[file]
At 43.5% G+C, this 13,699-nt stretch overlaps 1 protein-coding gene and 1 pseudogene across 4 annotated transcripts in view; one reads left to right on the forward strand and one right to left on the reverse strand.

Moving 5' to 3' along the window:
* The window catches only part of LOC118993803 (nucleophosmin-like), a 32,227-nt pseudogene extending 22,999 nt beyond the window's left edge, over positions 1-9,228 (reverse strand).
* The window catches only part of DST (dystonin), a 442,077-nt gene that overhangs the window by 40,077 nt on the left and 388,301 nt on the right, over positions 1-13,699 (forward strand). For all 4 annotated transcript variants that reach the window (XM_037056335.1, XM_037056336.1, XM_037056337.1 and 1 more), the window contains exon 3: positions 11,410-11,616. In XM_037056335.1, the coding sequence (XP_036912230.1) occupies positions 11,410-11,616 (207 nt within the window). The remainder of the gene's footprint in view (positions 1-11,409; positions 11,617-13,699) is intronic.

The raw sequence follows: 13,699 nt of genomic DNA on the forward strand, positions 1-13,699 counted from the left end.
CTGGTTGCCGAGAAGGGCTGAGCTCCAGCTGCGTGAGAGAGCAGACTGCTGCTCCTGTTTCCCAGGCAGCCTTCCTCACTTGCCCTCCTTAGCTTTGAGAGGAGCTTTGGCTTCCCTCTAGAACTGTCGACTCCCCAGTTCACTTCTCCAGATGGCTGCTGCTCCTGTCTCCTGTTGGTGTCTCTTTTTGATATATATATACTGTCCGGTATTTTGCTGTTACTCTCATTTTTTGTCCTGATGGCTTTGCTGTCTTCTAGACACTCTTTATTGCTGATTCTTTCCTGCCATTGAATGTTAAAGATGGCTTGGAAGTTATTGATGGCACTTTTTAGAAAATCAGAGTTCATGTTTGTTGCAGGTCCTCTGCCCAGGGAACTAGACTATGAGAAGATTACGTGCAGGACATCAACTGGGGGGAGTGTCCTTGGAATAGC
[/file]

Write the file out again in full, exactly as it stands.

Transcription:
At 43.5% G+C, this 13,699-nt stretch overlaps 1 protein-coding gene and 1 pseudogene across 4 annotated transcripts in view; one reads left to right on the forward strand and one right to left on the reverse strand.

Moving 5' to 3' along the window:
* The window catches only part of LOC118993803 (nucleophosmin-like), a 32,227-nt pseudogene extending 22,999 nt beyond the window's left edge, over positions 1-9,228 (reverse strand).
* The window catches only part of DST (dystonin), a 442,077-nt gene that overhangs the window by 40,077 nt on the left and 388,301 nt on the right, over positions 1-13,699 (forward strand). For all 4 annotated transcript variants that reach the window (XM_037056335.1, XM_037056336.1, XM_037056337.1 and 1 more), the window contains exon 3: positions 11,410-11,616. In XM_037056335.1, the coding sequence (XP_036912230.1) occupies positions 11,410-11,616 (207 nt within the window). The remainder of the gene's footprint in view (positions 1-11,409; positions 11,617-13,699) is intronic.

The raw sequence follows: 13,699 nt of genomic DNA on the forward strand, positions 1-13,699 counted from the left end.
CTGGTTGCCGAGAAGGGCTGAGCTCCAGCTGCGTGAGAGAGCAGACTGCTGCTCCTGTTTCCCAGGCAGCCTTCCTCACTTGCCCTCCTTAGCTTTGAGAGGAGCTTTGGCTTCCCTCTAGAACTGTCGACTCCCCAGTTCACTTCTCCAGATGGCTGCTGCTCCTGTCTCCTGTTGGTGTCTCTTTTTGATATATATATACTGTCCGGTATTTTGCTGTTACTCTCATTTTTTGTCCTGATGGCTTTGCTGTCTTCTAGACACTCTTTATTGCTGATTCTTTCCTGCCATTGAATGTTAAAGATGGCTTGGAAGTTATTGATGGCACTTTTTAGAAAATCAGAGTTCATGTTTGTTGCAGGTCCTCTGCCCAGGGAACTAGACTATGAGAAGATTACGTGCAGGACATCAACTGGGGGGAGTGTCCTTGGAATAGC